For the control and monitoring of all ship’s systems and the dredging process, Barkmeijer Shipyards collaborated with system specialist Alewijnse Marine. They have developed an integrated intelligent automation package. This programmable logic controller (PLC) based Alarm, Monitoring & Control System with 26” Scada HMI workstations includes the remote control of engine room systems, ventilation, lighting and the hydraulic equipment related to the dredging installation. The PLC system provides the control logic, alarm logic and interlocks in the system. For monitoring of the drag arm and the performance of the dredging process a Dredge Control System module is integrated with a large number of sensors in the dredge system.

The wheelhouse is equipped with multiple control positions, enabling one man control during sailing, dredging and unloading operations. The integrated system provides not only high dredging performance, but also enables the dredging, sailing and maintenance operations to be handled by a limited crew.

Special equipment

Anchorage has been built especially for extracting sand and gravel at sea, with a capacity of 3000 cubic metres per hour. A submerged underwater pump, mounted in the suction pipe, brings the sand/gravel mixture to a sieve, which separates the sand and gravel and deposits the preferred cargo into the hopper (cargo hold of the dredger) and discharges the unwanted material back into the sea. Then during the trip to the port of discharge, the water is removed from sand or gravel, so that the cargo can be unloaded “dry” by the ship’s onboard ship-to-shore discharge system.

The dry discharge equipment was developed in close cooperation with De Hoop. The equipment consists of a carriage travelling over the hopper, equipped with an eight-metre wide grab.

In the normal situation, the sand ends up on a belt that runs all the way along the ship and can be discharged to shore from the stern with a swivelling conveyor belt of forty metres long. As a special feature, a transverse conveyor belt on the carriage can be telescopically extended, in order to load an inland vessel alongside, with the belt travelling along so that the inland vessel is loaded in a nicely distributed manner.

In this way, an average 1200 cubic metres per hour can be unloaded. Both the conveyor belts and the unloader carriage are electrically driven by frequency controllers from the ship’s system. To avoid extreme load variations, peak shaving is applied with the use of a capacitor bank.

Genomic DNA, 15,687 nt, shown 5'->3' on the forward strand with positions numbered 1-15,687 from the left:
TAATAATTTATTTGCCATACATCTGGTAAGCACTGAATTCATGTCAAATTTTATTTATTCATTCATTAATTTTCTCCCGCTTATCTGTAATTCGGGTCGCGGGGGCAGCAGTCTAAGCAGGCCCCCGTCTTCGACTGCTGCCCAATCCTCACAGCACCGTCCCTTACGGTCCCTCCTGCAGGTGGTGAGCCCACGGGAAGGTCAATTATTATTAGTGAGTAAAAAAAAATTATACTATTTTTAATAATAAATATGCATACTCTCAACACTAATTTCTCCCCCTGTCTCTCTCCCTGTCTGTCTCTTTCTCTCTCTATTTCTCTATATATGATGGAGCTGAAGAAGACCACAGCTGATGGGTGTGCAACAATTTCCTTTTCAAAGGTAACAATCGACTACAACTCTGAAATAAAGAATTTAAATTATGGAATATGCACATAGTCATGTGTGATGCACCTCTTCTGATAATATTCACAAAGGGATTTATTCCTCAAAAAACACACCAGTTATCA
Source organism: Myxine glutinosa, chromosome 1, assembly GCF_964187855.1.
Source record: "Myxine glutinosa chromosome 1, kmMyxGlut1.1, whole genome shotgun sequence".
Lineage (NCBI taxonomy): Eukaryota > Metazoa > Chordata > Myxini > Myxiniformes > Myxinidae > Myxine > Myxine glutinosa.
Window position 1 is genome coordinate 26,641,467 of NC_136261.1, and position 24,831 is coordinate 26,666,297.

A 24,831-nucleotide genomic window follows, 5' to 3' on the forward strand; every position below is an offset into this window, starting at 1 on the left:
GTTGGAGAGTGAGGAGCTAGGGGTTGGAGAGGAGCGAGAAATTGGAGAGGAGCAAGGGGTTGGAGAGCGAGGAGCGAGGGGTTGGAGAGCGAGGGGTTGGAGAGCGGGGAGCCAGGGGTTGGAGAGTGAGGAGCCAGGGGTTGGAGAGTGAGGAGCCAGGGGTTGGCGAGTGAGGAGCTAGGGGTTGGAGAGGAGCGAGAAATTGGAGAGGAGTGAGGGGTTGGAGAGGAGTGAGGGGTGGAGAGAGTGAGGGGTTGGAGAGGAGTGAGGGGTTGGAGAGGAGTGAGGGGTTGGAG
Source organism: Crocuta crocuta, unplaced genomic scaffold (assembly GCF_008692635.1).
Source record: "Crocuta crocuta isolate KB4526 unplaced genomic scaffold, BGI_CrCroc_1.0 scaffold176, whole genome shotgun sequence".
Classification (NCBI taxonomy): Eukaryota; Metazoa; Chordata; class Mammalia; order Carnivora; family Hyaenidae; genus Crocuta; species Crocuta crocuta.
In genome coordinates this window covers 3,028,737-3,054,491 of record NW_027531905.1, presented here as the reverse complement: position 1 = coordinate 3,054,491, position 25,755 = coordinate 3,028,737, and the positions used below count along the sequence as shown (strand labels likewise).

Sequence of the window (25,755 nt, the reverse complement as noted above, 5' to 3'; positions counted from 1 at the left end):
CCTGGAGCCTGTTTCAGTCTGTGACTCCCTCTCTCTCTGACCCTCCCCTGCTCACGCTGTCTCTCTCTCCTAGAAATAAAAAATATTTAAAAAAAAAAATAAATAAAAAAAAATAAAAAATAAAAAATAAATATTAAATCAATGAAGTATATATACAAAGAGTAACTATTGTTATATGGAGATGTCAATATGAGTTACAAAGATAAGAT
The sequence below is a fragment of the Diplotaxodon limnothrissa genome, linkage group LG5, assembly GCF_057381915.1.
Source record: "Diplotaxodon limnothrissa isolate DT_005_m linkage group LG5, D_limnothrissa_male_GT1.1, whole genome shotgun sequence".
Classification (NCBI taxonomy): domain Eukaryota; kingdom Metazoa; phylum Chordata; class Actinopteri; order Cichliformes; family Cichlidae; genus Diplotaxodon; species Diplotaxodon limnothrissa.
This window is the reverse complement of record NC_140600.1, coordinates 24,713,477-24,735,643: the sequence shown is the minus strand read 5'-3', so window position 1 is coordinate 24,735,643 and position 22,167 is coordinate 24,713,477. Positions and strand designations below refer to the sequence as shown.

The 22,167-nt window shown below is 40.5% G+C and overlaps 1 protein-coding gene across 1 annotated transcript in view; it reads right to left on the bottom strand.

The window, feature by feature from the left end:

Accommodation is provided for fourteen persons in separate cabins, and is characterised by high ceilings, efficient insulation, very low noise levels, individual climate control and gym facilities for a high degree of comfort.

Of Dutch design and build

TSHD Anchorage was developed and built in the Netherlands in collaboration with Dutch suppliers, mainly from the northern part of the Netherlands. The design and construction of the dredger, build number 347, was undertaken by Barkmeijer Shipyards in Stroobos, part of the Thecla Bodewes Shipyards Group. In April 2019, the hull was towed to their shipyard in Harlingen, where the final outfitting, electrical works, installation of all engine room equipment, dredging equipment, technical spaces and pump room was done. The vessel particulars are:

  • Classification Society: Bureau Veritas
  • Length over all: 105.90 m
  • Length bpp: 100.55 m
  • Breadth: 15.85 m
  • Depth: 8.85 m
  • Draught summer: 6.94 m
  • Speed: 15 knots
  • Hopper capacity: 3200 m3
  • Gross Tonnage: 4343
  • Air draught at 5.00 m draught: 22.00 m
  • Inside diameter of drag arm: 700 mm
  • Maximum dredge depth: 60 m
  • 3 Main Diesel Alternator sets total installed power: 6375 ekW
  • 1 Emergency / Harbour Diesel Alternator set power: 243 ekW
  • 2 Rudder propeller units driven by electric motor each: 2100 kW
  • 1 Bow thruster driven by electric motor: 600 kW
  • 1 submerged dredge pump driven by 3.3 kV electric motor: 1350 kW
  • 1 jet pump driven by electric motor: 500 kW
  • 1 flow acceleration pump driven by electric motor: 260 kW

Author: Mariska Buitendijk

Mariska Buitendijk is one of SWZ|Maritime's journalists as well as the magazine's copy editor.